Magnificent Ancient Greek Mosaic Celebrates the Joy of Life

A magnificent Greek mosaic discovered in Hatay, Turkey continues to amaze archaeologists and historians who are attempting to ascertain the exact meaning of its images and inscriptions.

The floor mosaic, which was found in Hatay province, located on the Turkish-Syrian border, is divided into three parts, with two images complete and in nearly perfect condition. The third section is mostly destroyed, but its meaning has nevertheless been deciphered by archaeologists and historians.

The mosaic, which is likely from the 3rd century BC, is believed to have served as an elaborate centerpiece of a floor located in the dining room of a wealthy man’s home.

The first from the left, and the image which by far is the most discussed among experts, shows a skeleton lying down and enjoying a pitcher of wine and a loaf of bread alongside him. Above him, the Ancient Greek text reads: “Be cheerful, enjoy your life” (“ΕΥΦΡΟΣΥΝΟΣ”).

In the middle scene, there is a sundial and a clothed man running toward it with a barefoot servant behind him. The sundial shows a time between 9 p.m. and 10 p.m. The inscription on one side reads that the man is late for supper and on the other side there is a mention of the time (“ΠΕΧΕΔΙΠΝΟΣ-ΑΚΑΙΡΟΣ”).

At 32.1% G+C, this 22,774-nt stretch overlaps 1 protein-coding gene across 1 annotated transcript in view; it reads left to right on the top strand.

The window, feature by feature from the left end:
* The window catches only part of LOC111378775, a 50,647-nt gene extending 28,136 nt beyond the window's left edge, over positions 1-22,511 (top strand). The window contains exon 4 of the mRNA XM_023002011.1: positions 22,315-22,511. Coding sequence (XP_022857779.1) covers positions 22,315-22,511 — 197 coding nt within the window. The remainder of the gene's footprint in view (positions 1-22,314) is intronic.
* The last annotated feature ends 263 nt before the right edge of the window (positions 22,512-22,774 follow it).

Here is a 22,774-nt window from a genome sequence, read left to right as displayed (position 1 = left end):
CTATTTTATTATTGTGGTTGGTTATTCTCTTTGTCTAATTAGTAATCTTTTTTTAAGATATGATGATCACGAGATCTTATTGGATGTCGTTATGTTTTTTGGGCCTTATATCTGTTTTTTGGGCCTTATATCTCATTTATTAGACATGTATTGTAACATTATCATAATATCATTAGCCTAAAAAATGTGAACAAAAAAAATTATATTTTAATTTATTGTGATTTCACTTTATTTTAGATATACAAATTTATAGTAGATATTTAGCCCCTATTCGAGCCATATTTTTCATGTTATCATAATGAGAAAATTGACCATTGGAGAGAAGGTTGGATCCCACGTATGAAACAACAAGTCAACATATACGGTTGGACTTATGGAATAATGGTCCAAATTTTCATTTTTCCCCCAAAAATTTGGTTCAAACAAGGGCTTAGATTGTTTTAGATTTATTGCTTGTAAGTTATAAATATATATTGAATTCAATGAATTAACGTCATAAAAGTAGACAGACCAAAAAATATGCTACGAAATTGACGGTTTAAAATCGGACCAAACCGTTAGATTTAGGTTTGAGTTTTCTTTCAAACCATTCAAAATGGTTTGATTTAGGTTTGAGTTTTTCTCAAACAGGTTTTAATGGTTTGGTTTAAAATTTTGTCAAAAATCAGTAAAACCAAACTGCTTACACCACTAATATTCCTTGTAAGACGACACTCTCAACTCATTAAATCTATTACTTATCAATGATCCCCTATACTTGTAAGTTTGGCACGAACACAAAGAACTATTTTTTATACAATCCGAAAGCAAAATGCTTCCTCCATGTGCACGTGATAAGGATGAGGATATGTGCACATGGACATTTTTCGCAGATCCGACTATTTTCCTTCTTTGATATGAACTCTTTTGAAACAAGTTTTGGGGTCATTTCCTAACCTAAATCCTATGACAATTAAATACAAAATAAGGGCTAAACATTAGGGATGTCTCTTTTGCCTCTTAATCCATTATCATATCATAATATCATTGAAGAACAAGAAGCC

All that remains of the third mosaic scene is the head and arms of a servant carrying a flame. According to experts, this represents the heating of water for the master’s bath before supper. The bath and supper were two of the most important parts of daily life during Greek and Roman times.

However, some other historians and archaeologists express a different opinion on the meaning of the depiction of the skeleton.

If the sequence of the three pictures is read from right to left, the man who rushes to eat and drink (meaning he places great importance on food and wine) is likely rushing to an earlier death — hence the image in the third picture is a skeleton.

The Hatay region is known for its numerous discoveries of Greek and Roman-era mosaics.

According to archaeologists, this particular mosaic most likely dates back to the third century BC, and is an artifact from the ancient Greek and Roman city Antioch, established in the end of the fourth century BC.

Antioch was founded by Seleucus I Nicator, one of the generals under Alexander the Great. The city’s geographic location was important in the spice trade as well. It also served as a stop along the famed Silk Road and the Royal Road.

The city of Antioch flourished for so long because of its great military strength as well, eventually rivaling Alexandria as the chief city of the Near East. The city served as the capital of the Seleucid Empire until 63 BC, when the Romans took control of the area.